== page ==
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Thursday April 9, 2020


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Business Funding



The information contained in this summary is intended to outline in general terms issues surrounding the funding of your business.

Every business is different and requires different forms of funding or capital at different points of its life cycle.  Businesses are not static, the goal of most business proprietors is to grow revenue, which requires capital to fund its expansion.

Please note that your own circumstances may involve aspects which are not expressly mentioned in this guide.  Similarly, there may be information contained in the guide, which is not relevant to your own situation.  This is a general guide only.



The most obvious choice of funding and usually the cheapest is bank finance.  However, you will need to have your business case prepared in advance.  This should be undertaken by your accountant to show your projected profit and loss statement for the next financial year, together with some valid assumptions about the likely conditions that your business will face over that period.  You should undertake a SWOT analysis (Strengths, Weaknesses, Opportunities, Threats), of your business to present to your banker.  This will demonstrate to your banker that you have turned your mind to business risks.

After reviewing your likely projections; you will want to discuss with your banker, term loans to restructure any fixed assets and ‘structural’ assets, that may remain static over a longer time period.  Sometimes these assets may be better parked off the balance sheet as operating or finance leases.

Any peak cash requirements over the projected period should then be rolled into an overdraft facility.  This usually recognises that during certain periods your cash requirements may be greater in some months than in other months when cash flow is higher.  One item, which chews into your cash flow, includes funding sales expansion - more sales correspond to more debtors, unless you maintain a strict credit policy.  You may need to review your terms of trade and credit policy, and ensure that you have registered any security interests under the Personal Property Securities Register (PPSR).



The bank will generally take security over your business assets by way of a General Security Agreement registered on the PPSR.  This is the new version of the old form of debenture which is a floating charge over the company’s or business’ assets.  This allows you to continue trading without recourse to the bank for consent to deal with any transactions that are in the ordinary course of trade.  Generally anything not in the ordinary course of trade would require the bank’s consent (e.g. sale of part of your business etc).  The bank will also take security against any real property; your house and any other property investments.  In exchange for secured lending, your interest rates ought to be lower depending on your risk profile.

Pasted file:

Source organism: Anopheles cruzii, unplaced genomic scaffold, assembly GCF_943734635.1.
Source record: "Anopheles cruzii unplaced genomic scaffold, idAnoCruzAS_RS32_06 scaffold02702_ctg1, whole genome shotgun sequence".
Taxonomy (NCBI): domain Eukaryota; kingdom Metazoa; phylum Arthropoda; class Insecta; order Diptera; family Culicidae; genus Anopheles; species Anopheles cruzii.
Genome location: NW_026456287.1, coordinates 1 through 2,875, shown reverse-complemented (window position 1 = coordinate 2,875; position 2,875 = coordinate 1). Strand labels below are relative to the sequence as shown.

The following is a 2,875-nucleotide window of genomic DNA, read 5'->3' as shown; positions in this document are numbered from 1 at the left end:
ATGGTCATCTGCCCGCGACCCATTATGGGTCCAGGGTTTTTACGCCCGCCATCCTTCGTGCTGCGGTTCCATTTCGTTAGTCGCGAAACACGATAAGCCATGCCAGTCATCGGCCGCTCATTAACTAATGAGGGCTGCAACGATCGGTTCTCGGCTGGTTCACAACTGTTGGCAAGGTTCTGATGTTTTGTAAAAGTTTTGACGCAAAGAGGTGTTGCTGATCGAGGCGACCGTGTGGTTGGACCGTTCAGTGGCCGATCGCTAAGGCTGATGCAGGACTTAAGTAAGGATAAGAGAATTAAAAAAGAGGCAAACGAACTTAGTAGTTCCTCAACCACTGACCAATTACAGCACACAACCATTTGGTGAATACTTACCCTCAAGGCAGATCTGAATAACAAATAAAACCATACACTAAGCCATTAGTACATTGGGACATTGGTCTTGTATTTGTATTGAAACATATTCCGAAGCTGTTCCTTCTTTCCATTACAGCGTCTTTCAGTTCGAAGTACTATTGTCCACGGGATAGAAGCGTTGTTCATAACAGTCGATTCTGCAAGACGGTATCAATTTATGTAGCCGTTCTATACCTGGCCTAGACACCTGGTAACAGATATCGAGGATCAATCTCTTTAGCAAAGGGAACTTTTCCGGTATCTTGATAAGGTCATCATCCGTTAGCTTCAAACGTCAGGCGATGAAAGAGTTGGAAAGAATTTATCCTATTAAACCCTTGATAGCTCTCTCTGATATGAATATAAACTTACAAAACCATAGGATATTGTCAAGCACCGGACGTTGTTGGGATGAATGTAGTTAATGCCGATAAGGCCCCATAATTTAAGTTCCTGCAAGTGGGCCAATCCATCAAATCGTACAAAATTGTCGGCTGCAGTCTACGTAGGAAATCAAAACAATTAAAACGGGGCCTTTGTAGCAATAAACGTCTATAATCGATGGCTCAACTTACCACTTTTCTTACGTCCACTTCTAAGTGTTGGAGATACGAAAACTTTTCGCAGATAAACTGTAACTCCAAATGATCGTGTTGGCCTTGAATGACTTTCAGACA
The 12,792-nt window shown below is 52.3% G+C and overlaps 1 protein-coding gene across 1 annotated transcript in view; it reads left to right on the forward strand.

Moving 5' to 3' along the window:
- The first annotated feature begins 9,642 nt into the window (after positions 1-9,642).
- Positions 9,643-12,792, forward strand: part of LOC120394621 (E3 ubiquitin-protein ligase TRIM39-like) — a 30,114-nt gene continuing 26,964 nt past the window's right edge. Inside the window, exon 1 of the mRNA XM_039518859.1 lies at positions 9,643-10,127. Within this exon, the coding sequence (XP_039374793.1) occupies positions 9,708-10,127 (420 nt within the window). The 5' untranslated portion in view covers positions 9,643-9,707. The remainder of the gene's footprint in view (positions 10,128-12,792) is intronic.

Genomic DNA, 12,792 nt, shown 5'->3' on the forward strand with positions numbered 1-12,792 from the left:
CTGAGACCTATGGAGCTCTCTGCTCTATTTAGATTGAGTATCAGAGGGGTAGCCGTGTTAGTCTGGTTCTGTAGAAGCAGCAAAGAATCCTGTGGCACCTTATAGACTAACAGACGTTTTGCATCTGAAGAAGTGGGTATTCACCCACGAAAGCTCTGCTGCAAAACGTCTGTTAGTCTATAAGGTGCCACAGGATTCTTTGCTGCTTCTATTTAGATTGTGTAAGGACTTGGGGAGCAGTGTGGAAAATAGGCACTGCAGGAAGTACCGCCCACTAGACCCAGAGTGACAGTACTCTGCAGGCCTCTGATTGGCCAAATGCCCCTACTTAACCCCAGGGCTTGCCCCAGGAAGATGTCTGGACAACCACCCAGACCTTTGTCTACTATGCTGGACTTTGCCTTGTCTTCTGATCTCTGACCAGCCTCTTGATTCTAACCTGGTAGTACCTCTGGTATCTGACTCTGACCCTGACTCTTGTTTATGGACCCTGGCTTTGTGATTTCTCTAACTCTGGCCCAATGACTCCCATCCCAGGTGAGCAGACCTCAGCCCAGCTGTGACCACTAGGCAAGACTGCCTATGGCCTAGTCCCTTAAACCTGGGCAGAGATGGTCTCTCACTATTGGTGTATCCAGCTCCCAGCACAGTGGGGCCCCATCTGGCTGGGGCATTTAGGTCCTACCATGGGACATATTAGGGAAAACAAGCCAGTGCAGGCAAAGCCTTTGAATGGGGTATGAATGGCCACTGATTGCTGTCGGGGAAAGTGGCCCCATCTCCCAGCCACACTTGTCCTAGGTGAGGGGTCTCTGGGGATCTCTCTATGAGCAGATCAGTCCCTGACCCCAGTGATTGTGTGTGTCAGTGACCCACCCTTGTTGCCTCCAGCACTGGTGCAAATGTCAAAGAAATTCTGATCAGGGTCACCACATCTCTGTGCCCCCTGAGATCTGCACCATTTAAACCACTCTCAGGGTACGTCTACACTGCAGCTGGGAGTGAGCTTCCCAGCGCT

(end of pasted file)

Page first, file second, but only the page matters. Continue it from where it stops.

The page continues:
Any time you look outside your family members for funding (excluding obviously bank funding) you run the risk of breaching the Securities Act.  This may take the form of a debt security, or sale of part of the business by way of an offer of shares in exchange for cash or some other form of securities.  This leads to an analysis of who you may approach for funds and what limits are placed on that approach.  These are recorded as exceptions to the Securities Act.  Unwittingly, breaching the Securities Act can result in charges being laid against the issuer and promoters of the securities (usually the business proprietor seeking funding) and worst of all, a requirement to return investors funds.

Paradoxically, it will not be at the time of seeking funding or obtaining that funding from an investor (when they are enthused about your business) that any issue arises, it will be when something goes wrong and the investor wants his or her money back, that a complaint is laid under the Act!

What members of the public may be approached for funding without having to prepare a prospectus under the Securities Act? The exemptions include:

  • Relatives or close business associates of the issuer.  Each potential investor must fall under either of those two classes.  A person who you may see down at the club would not be a ‘close’ business associate for instance;
  • Persons whose principal business is the investment of money or who, in the course of and for the purposes of their business, habitually invest money.  An example would be the recent “Dragons Den” TV series, where entrepreneurs pitch for investment seed capital;
  • Any other person selected otherwise than as a member of the public (very limited circumstances);
  • A person who is required to pay a minimum subscription price of at least $500,000.00;
  • Wealthy investors who have net assets of $2 million or more, or annual income of $200,000.00 or more (but needs to be certified by a chartered accountant as such);
  • Experienced investors (but needs to be certified by an independent financial adviser).

At Currie lawyers we can assist you in navigating your way through the Securities Act and advise you of the best way to structure your business funding.  If a prospectus is required, we can facilitate its preparation in conjunction with your accountant.






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